AUA 2017: Best Abstract - Novel in vitro Organoid Technology to Facilitate a Precision Medicine Approach in the Management of Men with Biochemical Recurrence of Prostate Cancer

Boston, MA ( The ability to grow cancer cells in vitro has changed the landscape to cancer treatment due to the ability to test different therapeutic regimens in cancer cell lines with specific genetic aberrations inching us closer to precision medicine. The in vitro culture of prostate cancer cells remains challenging due to the low growth rates of prostate cancer cells in standard culture media. The recent development of organoid technology has led to the development of multiple prostate cancer cell line models. Dr. Joshi presents his work on using organoid technology to facilitate the growth of several patient derived cell lines to focusing on patients with patients with early recurrent prostate cancer following prostatectomy.

The tissue samples are being gathered as part of a PET-PSMA trial in which patients with oliogemastatic disease are being managed with extirpative surgery. A total of 6 samples have been gathered to date and 3 samples have been successfully grown in on Collagen type 1 coated plates using novel media. PSA ELISA test and RT-qPCR technology (PSA, AR, FKBP5 and TMPRSS) was used to validate the cells cultures were of prostate cancer origin.

Dr. Joshi presents a single patient example to show the potential implications for this technology. The patient was a 67 year old male who developed biochemical recurrence following radical prostatectomy with a PSA 1.5 ng/dl. The patient underwent a PSMA-PET CT scan which showed a PET avid node in the right hemi-pelvis with no additional sites of disease. The patent underwent lymphadenectomy and the PET-avid node sent for tissue culture. The tumor was able to be successfully cultured at a minimum of 2 weeks. Following validation studies with PSA ELISA and RT-qPCR, drug screening test were performed. Drug screen revealed a marked response to Docetaxel, Cabazitaxel and minimal effect with anti-androgen therapy (Enzalutamide and Bicalutamide). Whole exome and RNA sequencing analysis is underway to validate the results from the drug screen.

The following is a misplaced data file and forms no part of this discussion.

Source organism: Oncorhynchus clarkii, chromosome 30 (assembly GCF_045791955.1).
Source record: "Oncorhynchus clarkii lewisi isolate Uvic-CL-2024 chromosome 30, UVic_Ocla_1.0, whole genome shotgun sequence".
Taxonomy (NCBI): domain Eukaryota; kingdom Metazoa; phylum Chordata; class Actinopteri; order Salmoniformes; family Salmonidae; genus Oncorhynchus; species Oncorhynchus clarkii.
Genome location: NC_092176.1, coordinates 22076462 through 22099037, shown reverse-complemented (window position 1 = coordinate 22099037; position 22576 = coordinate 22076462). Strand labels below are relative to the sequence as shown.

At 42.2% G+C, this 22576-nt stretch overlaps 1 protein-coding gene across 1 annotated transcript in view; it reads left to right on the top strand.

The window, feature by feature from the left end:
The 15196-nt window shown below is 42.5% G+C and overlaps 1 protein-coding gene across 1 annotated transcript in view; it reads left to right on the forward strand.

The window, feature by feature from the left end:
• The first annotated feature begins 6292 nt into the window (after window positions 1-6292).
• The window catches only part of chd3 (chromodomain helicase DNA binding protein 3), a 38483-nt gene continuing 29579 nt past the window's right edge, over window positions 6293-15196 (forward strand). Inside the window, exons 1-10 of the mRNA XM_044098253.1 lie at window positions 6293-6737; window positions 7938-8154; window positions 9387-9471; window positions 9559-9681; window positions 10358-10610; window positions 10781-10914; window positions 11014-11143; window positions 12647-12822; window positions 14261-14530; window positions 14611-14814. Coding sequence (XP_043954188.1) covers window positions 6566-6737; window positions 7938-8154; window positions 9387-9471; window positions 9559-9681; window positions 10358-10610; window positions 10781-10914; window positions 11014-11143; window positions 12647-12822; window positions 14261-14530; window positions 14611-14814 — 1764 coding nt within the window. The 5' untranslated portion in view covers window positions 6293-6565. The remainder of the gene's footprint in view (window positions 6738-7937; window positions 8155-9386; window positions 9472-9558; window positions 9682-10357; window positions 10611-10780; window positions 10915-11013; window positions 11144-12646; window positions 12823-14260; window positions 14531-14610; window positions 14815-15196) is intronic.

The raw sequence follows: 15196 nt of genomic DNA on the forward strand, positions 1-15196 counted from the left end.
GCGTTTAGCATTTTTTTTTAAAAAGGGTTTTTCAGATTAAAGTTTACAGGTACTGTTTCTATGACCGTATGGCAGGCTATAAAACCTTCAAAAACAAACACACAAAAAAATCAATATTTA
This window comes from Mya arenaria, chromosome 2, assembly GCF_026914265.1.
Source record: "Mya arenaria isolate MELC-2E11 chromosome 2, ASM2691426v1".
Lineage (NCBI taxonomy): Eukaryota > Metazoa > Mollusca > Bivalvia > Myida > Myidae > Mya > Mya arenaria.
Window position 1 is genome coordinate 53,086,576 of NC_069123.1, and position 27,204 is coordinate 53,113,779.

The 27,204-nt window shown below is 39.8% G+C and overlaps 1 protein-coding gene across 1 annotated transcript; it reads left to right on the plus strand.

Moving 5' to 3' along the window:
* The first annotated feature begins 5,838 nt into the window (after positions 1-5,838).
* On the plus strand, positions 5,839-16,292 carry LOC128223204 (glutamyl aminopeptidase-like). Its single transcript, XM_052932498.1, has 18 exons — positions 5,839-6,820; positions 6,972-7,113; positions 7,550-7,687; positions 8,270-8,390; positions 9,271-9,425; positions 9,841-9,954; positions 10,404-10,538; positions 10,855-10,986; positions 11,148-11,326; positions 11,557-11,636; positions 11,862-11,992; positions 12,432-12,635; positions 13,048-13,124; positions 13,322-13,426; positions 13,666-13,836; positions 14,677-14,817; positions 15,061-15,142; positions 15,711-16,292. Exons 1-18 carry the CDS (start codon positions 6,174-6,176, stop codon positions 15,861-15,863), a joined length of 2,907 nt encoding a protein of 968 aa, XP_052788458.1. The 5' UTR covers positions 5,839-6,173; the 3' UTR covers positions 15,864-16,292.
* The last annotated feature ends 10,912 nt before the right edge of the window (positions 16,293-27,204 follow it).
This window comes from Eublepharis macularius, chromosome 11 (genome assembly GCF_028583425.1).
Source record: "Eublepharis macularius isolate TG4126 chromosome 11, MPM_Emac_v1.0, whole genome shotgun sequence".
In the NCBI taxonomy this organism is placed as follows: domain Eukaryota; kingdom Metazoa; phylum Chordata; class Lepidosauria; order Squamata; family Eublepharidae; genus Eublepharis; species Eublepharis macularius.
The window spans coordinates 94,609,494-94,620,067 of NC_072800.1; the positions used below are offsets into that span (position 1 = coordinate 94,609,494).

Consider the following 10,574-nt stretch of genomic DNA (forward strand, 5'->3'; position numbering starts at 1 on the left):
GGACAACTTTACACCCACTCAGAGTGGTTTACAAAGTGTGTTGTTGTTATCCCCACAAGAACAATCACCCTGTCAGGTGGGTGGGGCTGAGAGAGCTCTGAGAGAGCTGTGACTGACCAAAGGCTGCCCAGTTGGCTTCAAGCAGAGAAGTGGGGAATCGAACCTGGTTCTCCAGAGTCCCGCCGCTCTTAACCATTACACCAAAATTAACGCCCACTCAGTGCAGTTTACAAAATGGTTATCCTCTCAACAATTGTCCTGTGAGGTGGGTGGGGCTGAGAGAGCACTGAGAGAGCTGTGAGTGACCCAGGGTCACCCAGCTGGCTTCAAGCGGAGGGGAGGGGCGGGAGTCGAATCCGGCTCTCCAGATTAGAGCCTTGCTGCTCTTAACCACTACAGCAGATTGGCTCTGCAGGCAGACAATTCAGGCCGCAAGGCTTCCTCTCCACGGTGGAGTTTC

In conclusion, prostate cancer cell lines can be successfully cultured in vitro using organoid technology. The ability to successfully grow prostate cancer cell in vitro allows for sequencing analysis and drug screening for each specific patient allowing for tailored treatment regimens with the hope they improved oncological outcomes and decrease toxicity profiles.

Presented By: Andre Joshi, MBBS

Written By: Andres F. Correa, Fox Chase Cancer Center, Philadelphia, PA

at the 2017 AUA Annual Meeting - May 12 - 16, 2017 – Boston, Massachusetts, USA